Redefining Portraits

Article excerpt

Recommended for Grades 3-6.

Objective and Overview

Students will consider both tradition and innovation in portraiture and examine how modern and contemporary artists have worked in the genre. The four artists discussed in this unit expanded traditional standards in portraiture to include expressive, abstract, suggestive, and analytical representations of people. Throughout this unit, students will learn that there are different parts to people: feelings, bodies, actions, and minds. An artist might focus on one or all of these aspects, or an artist might create a portrait as he or she explores a formalistic technique. Students will discuss the definition of portraiture as they expand their understanding of the genre and create their own portraits using ideas presented here.

Introduction: Transforming the Genre of Portraiture

Since ancient times, traditional portraits appeared in both public and private contexts. Portraits of political leaders decorated coins and state sculpture, and portraits of religious leaders adorned places of worship. Wealthy patrons posed for portraits to display in their homes. In all contexts, traditional portraiture was a form of historical documentation, recording the likeness of important individuals or presenting a sense of admirable character in an idealized portrait. In general, premodern artists created portraits to honor individuals and preserve their memory. Because the sitter's identity was so important in traditional portraits, some artists found the genre to be restrictive (Carr & Miles, 2001).

The demand for painted portraits began to wane after the daguerreotype was invented in 1839. Once photography became popular, painters no longer had a monopoly on portraiture. Photography was a cheaper and more convenient way of generating a likeness of an individual. Instead of abandoning portraiture altogether, painters began to explore new ways of representing people. They experienced artistic freedom as they no longer had to paint portraits that looked just like certain individuals. Modern artists explored the genre to create meaningful combinations of human and aesthetic elements.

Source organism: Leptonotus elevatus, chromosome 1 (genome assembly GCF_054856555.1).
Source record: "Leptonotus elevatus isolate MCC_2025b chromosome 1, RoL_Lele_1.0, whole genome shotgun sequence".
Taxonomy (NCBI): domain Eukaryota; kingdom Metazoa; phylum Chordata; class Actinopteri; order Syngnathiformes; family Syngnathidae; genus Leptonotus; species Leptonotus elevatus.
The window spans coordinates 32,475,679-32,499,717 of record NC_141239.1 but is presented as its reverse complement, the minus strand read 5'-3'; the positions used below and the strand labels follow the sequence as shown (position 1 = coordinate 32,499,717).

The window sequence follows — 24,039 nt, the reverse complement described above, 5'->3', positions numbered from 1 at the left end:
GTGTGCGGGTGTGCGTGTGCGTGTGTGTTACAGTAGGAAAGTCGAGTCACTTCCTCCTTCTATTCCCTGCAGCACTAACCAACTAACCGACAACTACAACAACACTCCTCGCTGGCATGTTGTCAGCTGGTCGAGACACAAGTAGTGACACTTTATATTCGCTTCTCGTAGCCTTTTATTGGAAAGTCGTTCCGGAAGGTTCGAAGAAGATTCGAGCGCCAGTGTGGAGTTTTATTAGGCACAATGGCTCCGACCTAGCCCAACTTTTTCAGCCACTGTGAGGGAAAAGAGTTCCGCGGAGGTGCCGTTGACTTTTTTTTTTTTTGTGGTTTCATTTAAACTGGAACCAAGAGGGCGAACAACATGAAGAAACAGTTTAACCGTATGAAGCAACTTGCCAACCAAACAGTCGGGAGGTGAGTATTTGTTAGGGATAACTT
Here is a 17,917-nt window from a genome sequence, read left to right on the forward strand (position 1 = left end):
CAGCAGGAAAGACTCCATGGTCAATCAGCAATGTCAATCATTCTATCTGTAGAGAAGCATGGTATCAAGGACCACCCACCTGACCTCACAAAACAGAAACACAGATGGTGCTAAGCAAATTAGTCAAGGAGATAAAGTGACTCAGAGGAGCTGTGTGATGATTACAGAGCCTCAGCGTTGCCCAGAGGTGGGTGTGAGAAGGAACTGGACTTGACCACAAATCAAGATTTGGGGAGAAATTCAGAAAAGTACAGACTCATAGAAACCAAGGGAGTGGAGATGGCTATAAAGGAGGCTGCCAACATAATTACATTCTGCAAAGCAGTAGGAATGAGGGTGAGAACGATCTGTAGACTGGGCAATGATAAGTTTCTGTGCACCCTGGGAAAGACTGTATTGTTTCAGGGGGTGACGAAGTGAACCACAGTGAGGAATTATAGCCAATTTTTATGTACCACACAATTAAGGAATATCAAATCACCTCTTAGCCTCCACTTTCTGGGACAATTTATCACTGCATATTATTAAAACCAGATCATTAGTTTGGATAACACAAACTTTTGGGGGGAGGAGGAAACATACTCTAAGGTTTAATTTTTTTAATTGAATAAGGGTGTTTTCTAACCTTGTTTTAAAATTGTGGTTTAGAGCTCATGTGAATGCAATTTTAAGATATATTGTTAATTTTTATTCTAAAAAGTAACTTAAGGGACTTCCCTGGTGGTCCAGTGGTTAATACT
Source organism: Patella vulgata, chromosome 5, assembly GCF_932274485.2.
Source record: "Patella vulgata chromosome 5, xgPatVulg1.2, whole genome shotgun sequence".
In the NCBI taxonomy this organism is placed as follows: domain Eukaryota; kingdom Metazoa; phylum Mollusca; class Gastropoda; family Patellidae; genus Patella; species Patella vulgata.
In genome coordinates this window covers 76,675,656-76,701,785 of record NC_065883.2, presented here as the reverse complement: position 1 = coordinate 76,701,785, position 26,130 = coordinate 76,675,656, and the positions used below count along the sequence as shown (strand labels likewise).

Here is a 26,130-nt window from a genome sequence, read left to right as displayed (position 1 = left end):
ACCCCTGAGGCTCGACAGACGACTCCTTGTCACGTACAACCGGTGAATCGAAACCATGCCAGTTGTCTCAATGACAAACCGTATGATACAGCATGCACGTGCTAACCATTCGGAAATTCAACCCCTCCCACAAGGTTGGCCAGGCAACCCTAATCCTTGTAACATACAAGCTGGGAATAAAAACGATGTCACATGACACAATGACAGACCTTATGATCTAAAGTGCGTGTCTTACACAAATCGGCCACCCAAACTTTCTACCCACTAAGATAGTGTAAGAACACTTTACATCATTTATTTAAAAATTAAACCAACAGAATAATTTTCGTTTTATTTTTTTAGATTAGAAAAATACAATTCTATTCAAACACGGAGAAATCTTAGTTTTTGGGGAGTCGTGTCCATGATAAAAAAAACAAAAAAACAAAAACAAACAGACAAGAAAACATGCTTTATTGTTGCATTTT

In the late 19th century, U.S. artists not only studied traditional portraiture-they also gleaned inspiration from European avant-garde painting. The New York City Armory Show of 1913 rallied artists to create portraiture that was more "American," or less reminiscent of European traditional styles (Carr & Miles, 2001). Some artists, including Robert Henri, chose subjects because of their personality or physical appearance instead of their social achievements. For others, such as Karl Knaths, portraiture became less of an end in itself and more of a subject through which they could experiment with technique.

In the years immediately following World War II, a unique artistic style was developed by the Abstract Expressionists of the New York area. However, with their tenant of avoiding reality in preference for abstract form and formal exploration, these artists created a philosophical void between the avantgarde and the genre of portraiture, which, by definition, depended in part on the depiction of a person (Carr & Miles, 2001). A few influential artists, including Larry Rivers, worked to bridge this gap. In the 1960s, Pop artists found ways to be modern without completely abstracting their artwork. Contemporary artists, like Chuck Close, find ways to combine abstract and representational imagery.

Even in more representational forms of modern portraiture, there is a significant difference in expression compared to that of traditional portraiture (Carr, 1987). Modern and contemporary portraits are more informal, accessible, casual, and sometimes humorous expressions of human nature. Portraits show either people's appearances, characteristics, or actions, or they are abstracted compositions that only suggest a human subject. Modern and contemporary artists paint portraits according to individualized terms. …